An underground tunnel network the city is determined to keep hidden
Cars and buses whizz through the Tunnel de la Croix-Rousse under Lyon’s 4th arrondissement. People bike, walk, and run through the pedestrian entryway, added to the network in 2013. To the side rise massive stone walls, marked by two slightly decayed alcoves unnoticed by passersby.
But behind the alcoves hides another story, one still unfinished: the story of Lyon’s underground tunnels, and the underground missions that created them. For the few who know they exist, these tunnels are called the Fishbones.
“You have these two little [alcoves],” explains Walid Nazim, author of the book L’énigme des Arêtes de Poisson and its English version, Lyon’s Fishbones. “Nobody knows what it is. Nobody’s going to wonder what it is because it’s just two little marks. But beside it there’s the whole mystery.”
Lyon’s Fishbones are an underground network of tunnels, spanning the depths of the Croix Rousse hill and connecting to the Sarrasinières tunnel network that runs to Miribel in the North. 32 parallel galleries, created seemingly without cause and without explanation, which make up one of Lyon’s best-kept secrets.
“It’s not just an underground, it’s an underground monument. And you won’t hear about Lyon’s tunnels because it’s not part of the official ‘patrimoine,’” said Nazim. “The city refuses to talk about it.”
So the Fishbones remain closed to the public and unprotected from decay, with the Tunnel de la Croix-Rousse and future public works projects threatening to destroy the remaining proof of Lyon’s greatest mystery.
“It’s a marvel of the world because it’s unique,” Nazim said. “We don’t know who did it, when and why. There’s no single mention of these 32 galleries in the records of the city.”
What are Lyon’s Fishbones?
The Fishbones of Lyon are an underground tunnel network made up of 32 parallel galleries, or passageways, that are built into the hill of Croix-Rousse.
“We call it the fishbones, but if you look at it in a three-dimensional plan, you can see that what we call fishbones are the arms of giant crosses that are dug into the hill,” Nazim said.
They’re built of a stone that can only be found 50-80 kilometers north of Lyon. They’re also large, about 2 meters wide and 2.5 meters high, making them bigger than most underground galleries around the world.
“I’m tall,” said Nazim. “When I walk in a gallery, often I have to bend down because it’s small and really narrow too. But here, these galleries, they were made to pass something other than humans and probably to store something into it. The question is what.”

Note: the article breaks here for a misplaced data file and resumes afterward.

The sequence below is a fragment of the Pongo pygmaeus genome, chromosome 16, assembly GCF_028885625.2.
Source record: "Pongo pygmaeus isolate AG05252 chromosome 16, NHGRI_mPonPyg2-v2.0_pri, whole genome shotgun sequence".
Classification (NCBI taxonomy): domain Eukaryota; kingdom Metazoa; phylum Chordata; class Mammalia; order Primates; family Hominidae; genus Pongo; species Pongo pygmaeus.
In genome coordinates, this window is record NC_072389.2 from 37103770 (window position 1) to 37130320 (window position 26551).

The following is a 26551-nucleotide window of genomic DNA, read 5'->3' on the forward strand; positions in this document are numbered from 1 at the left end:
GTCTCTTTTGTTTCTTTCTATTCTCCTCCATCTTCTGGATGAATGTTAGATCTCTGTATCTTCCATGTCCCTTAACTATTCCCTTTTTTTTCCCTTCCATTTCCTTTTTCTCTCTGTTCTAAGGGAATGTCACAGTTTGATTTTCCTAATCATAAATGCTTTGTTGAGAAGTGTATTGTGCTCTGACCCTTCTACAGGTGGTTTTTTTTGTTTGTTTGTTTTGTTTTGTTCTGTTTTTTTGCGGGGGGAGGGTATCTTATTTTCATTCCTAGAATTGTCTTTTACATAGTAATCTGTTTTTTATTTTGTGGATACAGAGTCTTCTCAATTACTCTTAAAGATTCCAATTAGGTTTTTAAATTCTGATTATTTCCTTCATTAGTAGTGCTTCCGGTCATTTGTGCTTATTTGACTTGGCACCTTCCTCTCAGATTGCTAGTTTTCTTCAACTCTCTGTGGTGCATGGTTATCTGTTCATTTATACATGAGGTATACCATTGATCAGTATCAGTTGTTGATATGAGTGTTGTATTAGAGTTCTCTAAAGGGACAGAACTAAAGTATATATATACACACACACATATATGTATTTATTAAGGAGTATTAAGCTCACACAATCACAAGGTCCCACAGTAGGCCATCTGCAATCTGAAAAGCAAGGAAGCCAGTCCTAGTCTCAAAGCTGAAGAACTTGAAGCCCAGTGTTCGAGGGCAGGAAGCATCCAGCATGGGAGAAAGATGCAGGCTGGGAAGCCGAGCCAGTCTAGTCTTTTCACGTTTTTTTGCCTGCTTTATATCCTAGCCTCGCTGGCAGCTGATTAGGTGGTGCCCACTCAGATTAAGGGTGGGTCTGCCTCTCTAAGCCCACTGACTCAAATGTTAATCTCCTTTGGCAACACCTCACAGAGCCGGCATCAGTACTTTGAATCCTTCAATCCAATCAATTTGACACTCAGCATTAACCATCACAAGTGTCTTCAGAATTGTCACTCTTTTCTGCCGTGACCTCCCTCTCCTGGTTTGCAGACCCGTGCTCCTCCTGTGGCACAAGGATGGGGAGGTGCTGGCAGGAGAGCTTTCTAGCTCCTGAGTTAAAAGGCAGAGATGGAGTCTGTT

Lyon’s better-known underground tunnels were first discovered in the 30s, when a part of the Fourvière hill collapsed and revealed the network underneath. The Fishbones, meanwhile, remained undiscovered until February of 1959, or according to the official story, 1963.
“In 1963 a building collapsed, and the city had no other choice than to say, ‘There is an underground here. It’s called the Fishbones, and it’s nothing important. We’re taking care of it,’” said Nazim. “And then it’s just silence.”
For the next roughly 40 years, the city maintained its radio silence on the matter, determined not to mess with this most mysterious of Lyon’s treasures. The Fishbones faded into forgotten Lyonnais folklore.
Walid Nazim: A Lyon Fishbones Expert
Nazim is one of Lyon’s resident explorers, walking the city streets looking for undiscovered treasures.
“Since my childhood I’m exploring Lyon. I love this place and I wander everywhere,” he said.
It didn’t take long for him to find the underground tunnels, and he and a team of friends soon began to draw maps and document them. But one particular set of tunnels stuck in his mind.
“I heard about the Fishbones because there was a rumor, maybe 10 years ago. Most people were like, ‘Oh, that’s a legend. Some people say that there are fishbones under Lyon but that doesn’t exist,’” he said.
Aware that it is forbidden to enter the Fishbones, Nazim began to explore under the cover of night.
“That’s what I’m doing one night like that, and I arrive in a beautiful, magnificent place which just hit me to the core, and I’m like woah, I’ve never seen things like that except maybe in Egypt.”
From there Nazim went on a hunt to find out more, looking for books or records that could tell him where the tunnels came from and why.
“I’m like, I have to find a book that tells me the story of that place, and no book. So I’m like I’m going to find the records of the city that talk about it, and no records,” he said.
Fighting against the city
There’s no question that the Fishbones have a long and storied past, sitting under the apartments on the slopes of Croix-Rousse for longer than any current inhabitant’s memory goes back.
But as of the early 2000s when Nazim first started digging into the history of the network, no archeological studies had been done. The city’s silence prevailed, and the tunnels remained unexplored and unpreserved.
“There were no records of the tunnels so I studied the land through the times,” said Nazim.